| ABOUT THE BOOK |
Have you ever wanted to steal someone else’s life?
The Professor lives in Brooklyn; her partner Nathan has left her; she can’t have a baby. All she’s left with is Nathan’s old moggy, Cat. Who she doesn’t even like.
Then a celebrity actress moves into the area. She’s beautiful, with long auburn hair, perfect skin, a lovely smile. She’s got children – a baby, even. And a husband who seems to adore her. She leaves discarded household items and toys outside for thrift collection. She leaves her windows open, even at night.
There’s no harm, the Professor thinks, in recycling those items. Or looking in through the illuminated glass at that shiny, happy family. Is there?
| MY THOUGHTS |
Wow! For a mere 180 pages, this packs quite the punch!
Looker is the story of an unnamed professor whose life and mind slowly start to unravel after a series of unsuccessful IVF attempts and the departure of her husband. All she’s left with is the cat, and she doesn’t even like it. The unnamed professor becomes fixated and obsessed with the unnamed actress who lives on her street. The actress has everything : good looks, a handsome husband, three children, a nice house and a career. Everything the professor doesn’t have.
This is not an easy read. It’s incredibly unsettling and made me rather uncomfortable at times. But it’s also intensely compelling and slightly voyeuristic in that way where you’re just standing by, watching someone fall apart. It’s like you want to look away but you can’t. While the professor might not be a character to specifically like, she is one to feel some sympathy for because it’s easy to imagine her pain and the jealousy she has to deal with when something that so many other women seemingly effortlessly have in their lives, is completely out of her grasp.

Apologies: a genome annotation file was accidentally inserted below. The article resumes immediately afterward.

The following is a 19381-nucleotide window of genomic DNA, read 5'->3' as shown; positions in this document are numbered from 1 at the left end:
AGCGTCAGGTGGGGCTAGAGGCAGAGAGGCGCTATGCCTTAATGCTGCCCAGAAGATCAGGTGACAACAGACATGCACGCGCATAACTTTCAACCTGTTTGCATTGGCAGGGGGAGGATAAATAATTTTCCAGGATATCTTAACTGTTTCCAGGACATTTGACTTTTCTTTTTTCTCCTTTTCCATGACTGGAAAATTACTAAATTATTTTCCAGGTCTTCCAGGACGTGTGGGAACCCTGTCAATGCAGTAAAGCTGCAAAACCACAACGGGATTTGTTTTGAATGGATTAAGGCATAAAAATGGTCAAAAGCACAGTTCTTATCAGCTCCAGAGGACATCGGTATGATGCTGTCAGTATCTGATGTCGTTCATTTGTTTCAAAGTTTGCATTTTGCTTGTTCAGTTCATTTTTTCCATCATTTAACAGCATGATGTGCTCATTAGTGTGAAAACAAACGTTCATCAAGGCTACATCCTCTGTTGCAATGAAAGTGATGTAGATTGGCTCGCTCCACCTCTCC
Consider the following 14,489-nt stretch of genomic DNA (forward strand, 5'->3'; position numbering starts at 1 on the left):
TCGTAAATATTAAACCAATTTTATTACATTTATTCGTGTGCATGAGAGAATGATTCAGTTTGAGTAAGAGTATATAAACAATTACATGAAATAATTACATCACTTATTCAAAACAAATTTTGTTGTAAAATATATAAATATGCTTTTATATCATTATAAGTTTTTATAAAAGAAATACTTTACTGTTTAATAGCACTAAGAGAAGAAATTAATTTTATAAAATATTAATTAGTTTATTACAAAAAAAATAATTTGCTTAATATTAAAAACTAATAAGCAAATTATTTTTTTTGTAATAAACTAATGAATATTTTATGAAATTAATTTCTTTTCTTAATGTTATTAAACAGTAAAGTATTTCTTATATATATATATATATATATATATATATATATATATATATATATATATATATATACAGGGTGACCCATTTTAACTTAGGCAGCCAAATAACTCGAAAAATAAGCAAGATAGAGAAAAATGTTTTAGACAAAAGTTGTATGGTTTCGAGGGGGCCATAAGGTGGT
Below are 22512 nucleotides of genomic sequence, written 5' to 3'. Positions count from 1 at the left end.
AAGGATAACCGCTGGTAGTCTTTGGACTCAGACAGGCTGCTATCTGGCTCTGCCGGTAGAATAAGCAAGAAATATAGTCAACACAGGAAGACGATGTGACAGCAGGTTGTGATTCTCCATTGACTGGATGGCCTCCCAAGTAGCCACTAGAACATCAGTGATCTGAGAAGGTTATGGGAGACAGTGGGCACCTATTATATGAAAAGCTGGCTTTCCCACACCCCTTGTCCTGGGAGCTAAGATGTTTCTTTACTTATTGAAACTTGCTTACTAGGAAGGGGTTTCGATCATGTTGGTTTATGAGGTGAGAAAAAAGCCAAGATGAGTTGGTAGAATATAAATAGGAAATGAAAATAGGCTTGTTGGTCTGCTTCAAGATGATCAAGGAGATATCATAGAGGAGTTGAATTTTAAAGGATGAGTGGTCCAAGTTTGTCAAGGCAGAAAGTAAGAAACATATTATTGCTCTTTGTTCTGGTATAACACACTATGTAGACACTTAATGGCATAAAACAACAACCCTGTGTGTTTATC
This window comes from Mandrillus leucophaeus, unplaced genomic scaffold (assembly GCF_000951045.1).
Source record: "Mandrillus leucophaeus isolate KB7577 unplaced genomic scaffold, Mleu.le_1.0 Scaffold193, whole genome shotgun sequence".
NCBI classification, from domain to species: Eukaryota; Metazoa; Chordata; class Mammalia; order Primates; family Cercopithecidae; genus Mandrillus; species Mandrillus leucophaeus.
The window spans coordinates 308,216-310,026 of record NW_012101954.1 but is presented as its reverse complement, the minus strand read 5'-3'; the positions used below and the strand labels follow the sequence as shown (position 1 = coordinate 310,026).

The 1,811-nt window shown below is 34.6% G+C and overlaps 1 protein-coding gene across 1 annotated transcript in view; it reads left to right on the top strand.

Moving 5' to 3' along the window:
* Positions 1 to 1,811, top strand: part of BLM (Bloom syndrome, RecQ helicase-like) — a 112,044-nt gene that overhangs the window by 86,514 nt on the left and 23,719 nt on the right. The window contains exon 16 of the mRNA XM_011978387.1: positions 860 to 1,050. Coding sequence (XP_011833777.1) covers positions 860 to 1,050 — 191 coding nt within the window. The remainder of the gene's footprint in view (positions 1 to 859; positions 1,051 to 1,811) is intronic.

Laura Sims does an incredible job in blurring the lines between reality and fantasy. At times I myself was left to wonder what was real and what wasn’t. I wasn’t entirely sure about how much of the professor’s narration I could trust. Throughout the storyline, a feeling of extreme unease kept growing. This sinking feeling in your bones that lets you know something is coming but you have no idea what. And I didn’t have a clue, as I couldn’t predict the outcome at all.
I’m not entirely sure how to label this book. It isn’t your typical psychological thriller, although it seems to be marketed that way. I really hesitate to call it that. It’s more of a fascinating character study about a woman losing her grip on reality. Looker is slightly disturbing, somewhat sad and also creepy all at once. To be honest, at the end of it I was desperate for something fluffy. Yet, it’s brilliantly written and I thoroughly enjoyed it.
Huge thanks to Becky Hunter for the review copy!
Looker is available to buy in ebook format. The paperback will be published in July.